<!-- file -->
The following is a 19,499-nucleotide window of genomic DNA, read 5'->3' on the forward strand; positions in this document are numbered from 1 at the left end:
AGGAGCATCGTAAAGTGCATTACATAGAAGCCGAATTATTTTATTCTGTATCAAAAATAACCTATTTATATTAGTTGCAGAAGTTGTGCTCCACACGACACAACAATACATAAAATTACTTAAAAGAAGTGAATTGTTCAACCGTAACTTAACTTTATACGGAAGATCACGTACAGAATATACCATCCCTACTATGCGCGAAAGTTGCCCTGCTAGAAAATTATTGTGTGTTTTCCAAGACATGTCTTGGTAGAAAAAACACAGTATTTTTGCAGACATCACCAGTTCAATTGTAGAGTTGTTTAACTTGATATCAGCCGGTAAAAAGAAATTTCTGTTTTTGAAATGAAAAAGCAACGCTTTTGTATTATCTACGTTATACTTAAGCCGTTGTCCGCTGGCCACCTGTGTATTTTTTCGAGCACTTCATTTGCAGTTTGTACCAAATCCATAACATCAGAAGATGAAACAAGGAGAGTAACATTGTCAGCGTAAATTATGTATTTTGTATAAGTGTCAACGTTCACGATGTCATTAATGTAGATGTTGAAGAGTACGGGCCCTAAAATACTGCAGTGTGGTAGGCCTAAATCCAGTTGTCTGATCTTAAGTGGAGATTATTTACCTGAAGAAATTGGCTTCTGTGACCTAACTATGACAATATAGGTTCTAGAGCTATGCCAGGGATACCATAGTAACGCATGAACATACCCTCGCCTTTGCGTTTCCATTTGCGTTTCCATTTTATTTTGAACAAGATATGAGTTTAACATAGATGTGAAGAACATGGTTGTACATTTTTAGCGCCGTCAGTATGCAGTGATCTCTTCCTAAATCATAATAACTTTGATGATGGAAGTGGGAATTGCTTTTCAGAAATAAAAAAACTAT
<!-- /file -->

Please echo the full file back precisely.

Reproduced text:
The following is a 19,499-nucleotide window of genomic DNA, read 5'->3' on the forward strand; positions in this document are numbered from 1 at the left end:
AGGAGCATCGTAAAGTGCATTACATAGAAGCCGAATTATTTTATTCTGTATCAAAAATAACCTATTTATATTAGTTGCAGAAGTTGTGCTCCACACGACACAACAATACATAAAATTACTTAAAAGAAGTGAATTGTTCAACCGTAACTTAACTTTATACGGAAGATCACGTACAGAATATACCATCCCTACTATGCGCGAAAGTTGCCCTGCTAGAAAATTATTGTGTGTTTTCCAAGACATGTCTTGGTAGAAAAAACACAGTATTTTTGCAGACATCACCAGTTCAATTGTAGAGTTGTTTAACTTGATATCAGCCGGTAAAAAGAAATTTCTGTTTTTGAAATGAAAAAGCAACGCTTTTGTATTATCTACGTTATACTTAAGCCGTTGTCCGCTGGCCACCTGTGTATTTTTTCGAGCACTTCATTTGCAGTTTGTACCAAATCCATAACATCAGAAGATGAAACAAGGAGAGTAACATTGTCAGCGTAAATTATGTATTTTGTATAAGTGTCAACGTTCACGATGTCATTAATGTAGATGTTGAAGAGTACGGGCCCTAAAATACTGCAGTGTGGTAGGCCTAAATCCAGTTGTCTGATCTTAAGTGGAGATTATTTACCTGAAGAAATTGGCTTCTGTGACCTAACTATGACAATATAGGTTCTAGAGCTATGCCAGGGATACCATAGTAACGCATGAACATACCCTCGCCTTTGCGTTTCCATTTGCGTTTCCATTTTATTTTGAACAAGATATGAGTTTAACATAGATGTGAAGAACATGGTTGTACATTTTTAGCGCCGTCAGTATGCAGTGATCTCTTCCTAAATCATAATAACTTTGATGATGGAAGTGGGAATTGCTTTTCAGAAATAAAAAAACTAT